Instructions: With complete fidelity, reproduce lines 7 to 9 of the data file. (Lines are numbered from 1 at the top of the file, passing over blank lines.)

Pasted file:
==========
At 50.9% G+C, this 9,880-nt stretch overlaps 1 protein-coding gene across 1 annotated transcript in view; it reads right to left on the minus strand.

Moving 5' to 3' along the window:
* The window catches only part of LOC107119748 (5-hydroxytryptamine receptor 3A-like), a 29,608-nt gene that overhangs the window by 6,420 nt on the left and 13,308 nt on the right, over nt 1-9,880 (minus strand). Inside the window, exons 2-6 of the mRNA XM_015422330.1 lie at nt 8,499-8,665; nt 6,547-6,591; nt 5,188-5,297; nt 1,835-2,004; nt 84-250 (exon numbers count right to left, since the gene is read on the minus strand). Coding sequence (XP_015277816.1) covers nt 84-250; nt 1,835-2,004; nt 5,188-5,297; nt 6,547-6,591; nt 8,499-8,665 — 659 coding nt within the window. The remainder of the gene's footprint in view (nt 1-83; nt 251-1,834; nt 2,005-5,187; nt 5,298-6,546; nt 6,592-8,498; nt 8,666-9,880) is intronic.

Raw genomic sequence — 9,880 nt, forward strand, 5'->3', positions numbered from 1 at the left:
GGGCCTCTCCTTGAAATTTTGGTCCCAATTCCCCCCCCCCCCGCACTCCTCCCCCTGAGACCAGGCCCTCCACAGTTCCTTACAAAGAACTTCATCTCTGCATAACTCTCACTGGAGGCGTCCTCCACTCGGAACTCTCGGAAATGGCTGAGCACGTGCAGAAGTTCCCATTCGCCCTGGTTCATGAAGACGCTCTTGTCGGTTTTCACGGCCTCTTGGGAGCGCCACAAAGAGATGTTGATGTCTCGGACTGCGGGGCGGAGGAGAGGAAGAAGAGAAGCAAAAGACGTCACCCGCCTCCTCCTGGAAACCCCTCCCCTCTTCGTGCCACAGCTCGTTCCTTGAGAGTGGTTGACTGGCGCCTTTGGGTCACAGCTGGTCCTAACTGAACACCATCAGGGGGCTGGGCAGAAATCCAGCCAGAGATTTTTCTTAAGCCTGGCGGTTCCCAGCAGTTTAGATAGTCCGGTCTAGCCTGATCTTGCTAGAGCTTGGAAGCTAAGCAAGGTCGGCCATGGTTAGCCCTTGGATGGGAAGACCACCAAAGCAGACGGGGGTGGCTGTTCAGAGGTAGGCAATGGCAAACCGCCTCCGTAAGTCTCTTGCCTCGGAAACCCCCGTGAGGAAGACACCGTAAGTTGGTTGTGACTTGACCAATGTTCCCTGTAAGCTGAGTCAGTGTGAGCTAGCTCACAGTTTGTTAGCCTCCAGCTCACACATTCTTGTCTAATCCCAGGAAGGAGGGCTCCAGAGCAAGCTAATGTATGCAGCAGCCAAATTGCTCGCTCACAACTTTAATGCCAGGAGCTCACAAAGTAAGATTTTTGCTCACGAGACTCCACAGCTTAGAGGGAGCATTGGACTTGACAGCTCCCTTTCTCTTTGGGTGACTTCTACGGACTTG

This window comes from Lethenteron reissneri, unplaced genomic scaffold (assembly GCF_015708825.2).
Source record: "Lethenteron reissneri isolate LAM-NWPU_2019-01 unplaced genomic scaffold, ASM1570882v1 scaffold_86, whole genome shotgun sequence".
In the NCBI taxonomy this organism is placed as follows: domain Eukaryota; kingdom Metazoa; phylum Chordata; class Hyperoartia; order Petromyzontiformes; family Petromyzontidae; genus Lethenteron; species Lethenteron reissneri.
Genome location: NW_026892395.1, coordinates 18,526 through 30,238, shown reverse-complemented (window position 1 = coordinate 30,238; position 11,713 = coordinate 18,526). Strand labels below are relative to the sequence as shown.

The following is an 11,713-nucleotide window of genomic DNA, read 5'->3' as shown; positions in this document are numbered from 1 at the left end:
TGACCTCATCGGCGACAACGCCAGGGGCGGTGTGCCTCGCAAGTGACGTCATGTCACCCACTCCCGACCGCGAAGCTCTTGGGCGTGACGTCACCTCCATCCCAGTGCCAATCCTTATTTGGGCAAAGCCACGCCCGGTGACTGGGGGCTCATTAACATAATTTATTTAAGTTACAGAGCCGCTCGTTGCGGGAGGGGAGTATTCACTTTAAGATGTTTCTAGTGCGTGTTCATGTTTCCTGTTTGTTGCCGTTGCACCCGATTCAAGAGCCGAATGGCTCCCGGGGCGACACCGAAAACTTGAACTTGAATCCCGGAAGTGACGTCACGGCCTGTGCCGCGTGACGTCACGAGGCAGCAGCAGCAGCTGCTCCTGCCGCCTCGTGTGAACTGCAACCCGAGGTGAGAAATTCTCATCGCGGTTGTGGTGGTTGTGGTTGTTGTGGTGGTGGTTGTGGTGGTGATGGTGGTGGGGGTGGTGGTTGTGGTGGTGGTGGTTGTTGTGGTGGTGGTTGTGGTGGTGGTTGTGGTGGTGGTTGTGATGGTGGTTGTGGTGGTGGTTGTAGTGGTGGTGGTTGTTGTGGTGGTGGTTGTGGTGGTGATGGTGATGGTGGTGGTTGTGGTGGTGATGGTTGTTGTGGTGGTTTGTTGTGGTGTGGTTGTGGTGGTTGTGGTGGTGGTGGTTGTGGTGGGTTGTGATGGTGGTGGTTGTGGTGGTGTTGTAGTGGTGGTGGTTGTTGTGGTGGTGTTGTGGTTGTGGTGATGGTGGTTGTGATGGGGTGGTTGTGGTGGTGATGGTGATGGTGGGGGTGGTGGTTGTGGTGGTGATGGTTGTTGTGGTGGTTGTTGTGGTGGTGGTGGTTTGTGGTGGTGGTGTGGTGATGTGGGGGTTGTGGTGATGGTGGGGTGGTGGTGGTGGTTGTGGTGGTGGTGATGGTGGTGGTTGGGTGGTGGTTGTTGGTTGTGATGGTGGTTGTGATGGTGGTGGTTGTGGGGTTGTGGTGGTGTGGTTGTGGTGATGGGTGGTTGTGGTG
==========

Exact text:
Source record: "Lethenteron reissneri isolate LAM-NWPU_2019-01 unplaced genomic scaffold, ASM1570882v1 scaffold_86, whole genome shotgun sequence".
In the NCBI taxonomy this organism is placed as follows: domain Eukaryota; kingdom Metazoa; phylum Chordata; class Hyperoartia; order Petromyzontiformes; family Petromyzontidae; genus Lethenteron; species Lethenteron reissneri.
Genome location: NW_026892395.1, coordinates 18,526 through 30,238, shown reverse-complemented (window position 1 = coordinate 30,238; position 11,713 = coordinate 18,526). Strand labels below are relative to the sequence as shown.